Iran is the land of stunning ceilings and tiles, magnificent mosques, and ancient history. Among these architectural marvels and quaint villages frozen in time are so many awe-inspiring places it’ll be a challenge choosing the best photo for your feed. Check out the 10 best picture-perfect places in Iran.
The symbol of Tehran, Azadi Tower has become the spot for tourists to officially Instagram their arrival into Iran. It’s so popular, in fact, that there’s a sculpture of a person taking a selfie in front of the tower. Capture the different angles of this guardian of the capital city, and climb the steps to the top to get a view of the buzzing square below.
Places like Imam Mosque are quite possibly one of the reasons we have apps like Instagram. Lofty domes, symmetrical arcades, and all shades of calming blue will give you plenty of material for your feed.
Between the frescoes, music hall, and views of Naqsh-e Jahan Square, you’ll be snapping away in Ali Qapu Palace. Don’t forget to slip on a pair of your cutest shoes to take the mandatory shoe-shot while you stand on the mosaic stairs.
Though the bathhouse itself is also Instagram-worthy, don’t forget to climb onto the roof which looks as if it’s been invaded by pods from outer space. Of course they’re just part of the ceiling providing light down below, but the look is surreal.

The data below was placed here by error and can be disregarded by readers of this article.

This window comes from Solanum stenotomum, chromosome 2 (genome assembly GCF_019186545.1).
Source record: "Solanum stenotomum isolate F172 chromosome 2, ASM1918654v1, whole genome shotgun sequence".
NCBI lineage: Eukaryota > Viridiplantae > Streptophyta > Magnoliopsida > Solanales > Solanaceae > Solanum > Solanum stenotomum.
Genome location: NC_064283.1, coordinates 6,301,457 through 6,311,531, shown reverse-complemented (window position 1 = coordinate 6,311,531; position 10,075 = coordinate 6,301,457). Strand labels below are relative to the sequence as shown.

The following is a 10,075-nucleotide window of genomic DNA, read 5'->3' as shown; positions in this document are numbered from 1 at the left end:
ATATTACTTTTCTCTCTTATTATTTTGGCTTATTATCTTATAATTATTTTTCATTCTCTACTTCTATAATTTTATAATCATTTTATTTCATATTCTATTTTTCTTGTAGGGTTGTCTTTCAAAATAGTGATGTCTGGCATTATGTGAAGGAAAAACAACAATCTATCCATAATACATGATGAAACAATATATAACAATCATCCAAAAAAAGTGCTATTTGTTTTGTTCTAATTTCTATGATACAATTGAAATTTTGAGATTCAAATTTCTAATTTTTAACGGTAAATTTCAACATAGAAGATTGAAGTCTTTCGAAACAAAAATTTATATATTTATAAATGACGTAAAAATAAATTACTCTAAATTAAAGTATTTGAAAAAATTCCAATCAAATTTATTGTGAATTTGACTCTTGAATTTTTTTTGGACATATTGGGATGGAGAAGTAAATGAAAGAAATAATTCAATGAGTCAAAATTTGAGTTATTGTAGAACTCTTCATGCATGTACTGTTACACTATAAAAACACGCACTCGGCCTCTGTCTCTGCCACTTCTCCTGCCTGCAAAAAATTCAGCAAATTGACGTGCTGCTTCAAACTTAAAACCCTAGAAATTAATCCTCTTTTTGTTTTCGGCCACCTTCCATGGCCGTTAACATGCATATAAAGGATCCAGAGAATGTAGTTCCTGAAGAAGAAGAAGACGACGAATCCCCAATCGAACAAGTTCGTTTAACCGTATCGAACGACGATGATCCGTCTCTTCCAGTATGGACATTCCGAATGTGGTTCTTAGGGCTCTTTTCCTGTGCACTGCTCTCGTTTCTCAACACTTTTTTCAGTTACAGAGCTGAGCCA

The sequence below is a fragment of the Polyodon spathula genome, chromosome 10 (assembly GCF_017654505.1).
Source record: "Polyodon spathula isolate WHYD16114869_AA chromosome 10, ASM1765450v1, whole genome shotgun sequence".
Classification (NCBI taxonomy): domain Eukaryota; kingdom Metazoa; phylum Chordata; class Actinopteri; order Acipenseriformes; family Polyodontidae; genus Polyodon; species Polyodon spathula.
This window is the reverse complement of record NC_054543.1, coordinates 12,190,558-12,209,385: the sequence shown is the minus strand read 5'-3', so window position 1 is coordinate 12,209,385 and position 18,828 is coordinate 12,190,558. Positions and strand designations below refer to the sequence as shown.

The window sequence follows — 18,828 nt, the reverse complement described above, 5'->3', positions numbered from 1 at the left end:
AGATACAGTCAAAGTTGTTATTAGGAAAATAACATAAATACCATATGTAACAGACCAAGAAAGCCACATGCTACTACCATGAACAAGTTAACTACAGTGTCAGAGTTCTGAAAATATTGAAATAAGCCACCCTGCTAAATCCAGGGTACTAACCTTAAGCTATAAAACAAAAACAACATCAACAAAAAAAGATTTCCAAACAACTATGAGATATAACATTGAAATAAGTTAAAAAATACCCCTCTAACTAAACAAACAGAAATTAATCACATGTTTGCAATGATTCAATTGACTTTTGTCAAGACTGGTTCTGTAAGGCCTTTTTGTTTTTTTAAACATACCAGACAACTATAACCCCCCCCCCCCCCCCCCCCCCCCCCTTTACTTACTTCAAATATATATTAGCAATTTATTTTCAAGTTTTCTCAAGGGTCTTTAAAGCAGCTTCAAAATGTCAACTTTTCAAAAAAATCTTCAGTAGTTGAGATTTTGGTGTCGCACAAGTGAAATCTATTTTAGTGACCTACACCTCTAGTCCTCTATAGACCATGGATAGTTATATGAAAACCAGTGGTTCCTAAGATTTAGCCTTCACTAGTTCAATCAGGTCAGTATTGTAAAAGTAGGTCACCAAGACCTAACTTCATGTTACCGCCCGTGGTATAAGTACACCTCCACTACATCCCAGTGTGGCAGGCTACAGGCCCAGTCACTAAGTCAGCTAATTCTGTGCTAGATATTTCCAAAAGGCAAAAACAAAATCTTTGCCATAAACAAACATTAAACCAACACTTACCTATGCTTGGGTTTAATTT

No trip to Iran is complete without a stop at Shiraz’s Nasir ol-Molk mosque. The stained-glass windows, floral Persian rugs, and pink-hued mosaics make every nook and cranny of this mosque photogenic. Go in the morning when the sunlight shines through and become a part of the kaleidoscope!
The dome ceiling of the Borujerdi Historical House is one of the most magnificent architectural masterpieces in Iran. Catch a view of it from the outside, too, while you are on the roof of Sultan Amir Ahmad bathhouse.
The 1,500-year-old village of Abyaneh is known for its red adobe houses and elderly population. A short hike in the surrounding mountains may tire you a bit, but it’ll be well worth it once you catch a glimpse of this entire charming village from afar.
There are plenty of mirrored ceilings and marble thrones in this Qajar-era palace, but most visitors can’t get enough of the painted tile walls, which serve as spectacular subjects themselves or backgrounds for a selfie.
At 435 m (1427 ft) tall, try to fit Milad Tower, the sixth tallest tower in the world, in its entirety into the camera frame before taking the elevator to the observation deck and observing the sprawling city of Tehran below.